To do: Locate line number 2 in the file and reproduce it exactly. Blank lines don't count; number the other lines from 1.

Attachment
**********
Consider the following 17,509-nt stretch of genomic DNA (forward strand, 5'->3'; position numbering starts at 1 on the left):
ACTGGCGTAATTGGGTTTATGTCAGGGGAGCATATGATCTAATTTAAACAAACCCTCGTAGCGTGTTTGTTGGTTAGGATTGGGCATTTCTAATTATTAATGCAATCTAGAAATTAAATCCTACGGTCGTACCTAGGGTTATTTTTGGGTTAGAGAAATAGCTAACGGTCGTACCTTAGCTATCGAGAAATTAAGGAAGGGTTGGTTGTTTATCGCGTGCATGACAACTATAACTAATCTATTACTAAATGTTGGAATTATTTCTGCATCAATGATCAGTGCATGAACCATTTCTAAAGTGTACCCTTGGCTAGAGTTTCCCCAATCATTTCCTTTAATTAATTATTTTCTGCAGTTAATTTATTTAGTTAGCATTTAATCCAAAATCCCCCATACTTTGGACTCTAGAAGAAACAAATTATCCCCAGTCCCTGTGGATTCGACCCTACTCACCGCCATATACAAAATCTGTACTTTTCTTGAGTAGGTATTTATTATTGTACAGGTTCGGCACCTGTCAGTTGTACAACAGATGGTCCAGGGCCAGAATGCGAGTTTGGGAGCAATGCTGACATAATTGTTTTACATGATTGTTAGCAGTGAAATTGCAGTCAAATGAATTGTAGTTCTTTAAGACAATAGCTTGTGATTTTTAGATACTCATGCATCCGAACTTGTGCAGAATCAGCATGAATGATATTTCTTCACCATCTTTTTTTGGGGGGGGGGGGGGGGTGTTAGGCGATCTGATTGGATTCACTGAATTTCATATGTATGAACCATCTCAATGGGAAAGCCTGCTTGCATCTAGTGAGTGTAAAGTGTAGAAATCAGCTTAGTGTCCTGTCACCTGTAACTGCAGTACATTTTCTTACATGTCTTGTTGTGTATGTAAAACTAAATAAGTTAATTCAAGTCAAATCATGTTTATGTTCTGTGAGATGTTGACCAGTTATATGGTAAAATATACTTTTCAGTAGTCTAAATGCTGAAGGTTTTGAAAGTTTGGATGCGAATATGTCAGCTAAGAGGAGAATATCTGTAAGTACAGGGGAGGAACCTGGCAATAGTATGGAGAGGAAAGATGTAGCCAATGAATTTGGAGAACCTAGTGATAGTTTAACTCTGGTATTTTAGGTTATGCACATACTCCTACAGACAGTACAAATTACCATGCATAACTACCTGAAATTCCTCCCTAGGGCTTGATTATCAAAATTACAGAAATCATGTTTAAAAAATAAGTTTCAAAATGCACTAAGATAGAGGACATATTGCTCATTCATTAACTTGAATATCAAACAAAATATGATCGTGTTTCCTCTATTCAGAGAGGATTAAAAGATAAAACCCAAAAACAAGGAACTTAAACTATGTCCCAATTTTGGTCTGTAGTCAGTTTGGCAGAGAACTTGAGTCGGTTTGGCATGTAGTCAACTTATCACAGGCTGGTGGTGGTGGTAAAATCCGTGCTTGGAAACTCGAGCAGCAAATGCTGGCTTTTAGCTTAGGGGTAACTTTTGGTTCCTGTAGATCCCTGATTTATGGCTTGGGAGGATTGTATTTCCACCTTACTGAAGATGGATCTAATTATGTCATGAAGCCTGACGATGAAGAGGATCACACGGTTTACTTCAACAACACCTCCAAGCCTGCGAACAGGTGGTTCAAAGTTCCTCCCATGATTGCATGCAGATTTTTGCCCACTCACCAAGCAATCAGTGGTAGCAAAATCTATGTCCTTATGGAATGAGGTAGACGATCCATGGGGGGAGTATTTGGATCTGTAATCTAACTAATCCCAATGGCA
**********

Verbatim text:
ACTGGCGTAATTGGGTTTATGTCAGGGGAGCATATGATCTAATTTAAACAAACCCTCGTAGCGTGTTTGTTGGTTAGGATTGGGCATTTCTAATTATTAATGCAATCTAGAAATTAAATCCTACGGTCGTACCTAGGGTTATTTTTGGGTTAGAGAAATAGCTAACGGTCGTACCTTAGCTATCGAGAAATTAAGGAAGGGTTGGTTGTTTATCGCGTGCATGACAACTATAACTAATCTATTACTAAATGTTGGAATTATTTCTGCATCAATGATCAGTGCATGAACCATTTCTAAAGTGTACCCTTGGCTAGAGTTTCCCCAATCATTTCCTTTAATTAATTATTTTCTGCAGTTAATTTATTTAGTTAGCATTTAATCCAAAATCCCCCATACTTTGGACTCTAGAAGAAACAAATTATCCCCAGTCCCTGTGGATTCGACCCTACTCACCGCCATATACAAAATCTGTACTTTTCTTGAGTAGGTATTTATTATTGTACAGGTTCGGCACCTGTCAGTTGTACAACAGATGGTCCAGGGCCAGAATGCGAGTTTGGGAGCAATGCTGACATAATTGTTTTACATGATTGTTAGCAGTGAAATTGCAGTCAAATGAATTGTAGTTCTTTAAGACAATAGCTTGTGATTTTTAGATACTCATGCATCCGAACTTGTGCAGAATCAGCATGAATGATATTTCTTCACCATCTTTTTTTGGGGGGGGGGGGGGGGTGTTAGGCGATCTGATTGGATTCACTGAATTTCATATGTATGAACCATCTCAATGGGAAAGCCTGCTTGCATCTAGTGAGTGTAAAGTGTAGAAATCAGCTTAGTGTCCTGTCACCTGTAACTGCAGTACATTTTCTTACATGTCTTGTTGTGTATGTAAAACTAAATAAGTTAATTCAAGTCAAATCATGTTTATGTTCTGTGAGATGTTGACCAGTTATATGGTAAAATATACTTTTCAGTAGTCTAAATGCTGAAGGTTTTGAAAGTTTGGATGCGAATATGTCAGCTAAGAGGAGAATATCTGTAAGTACAGGGGAGGAACCTGGCAATAGTATGGAGAGGAAAGATGTAGCCAATGAATTTGGAGAACCTAGTGATAGTTTAACTCTGGTATTTTAGGTTATGCACATACTCCTACAGACAGTACAAATTACCATGCATAACTACCTGAAATTCCTCCCTAGGGCTTGATTATCAAAATTACAGAAATCATGTTTAAAAAATAAGTTTCAAAATGCACTAAGATAGAGGACATATTGCTCATTCATTAACTTGAATATCAAACAAAATATGATCGTGTTTCCTCTATTCAGAGAGGATTAAAAGATAAAACCCAAAAACAAGGAACTTAAACTATGTCCCAATTTTGGTCTGTAGTCAGTTTGGCAGAGAACTTGAGTCGGTTTGGCATGTAGTCAACTTATCACAGGCTGGTGGTGGTGGTAAAATCCGTGCTTGGAAACTCGAGCAGCAAATGCTGGCTTTTAGCTTAGGGGTAACTTTTGGTTCCTGTAGATCCCTGATTTATGGCTTGGGAGGATTGTATTTCCACCTTACTGAAGATGGATCTAATTATGTCATGAAGCCTGACGATGAAGAGGATCACACGGTTTACTTCAACAACACCTCCAAGCCTGCGAACAGGTGGTTCAAAGTTCCTCCCATGATTGCATGCAGATTTTTGCCCACTCACCAAGCAATCAGTGGTAGCAAAATCTATGTCCTTATGGAATGAGGTAGACGATCCATGGGGGGAGTATTTGGATCTGTAATCTAACTAATCCCAATGGCA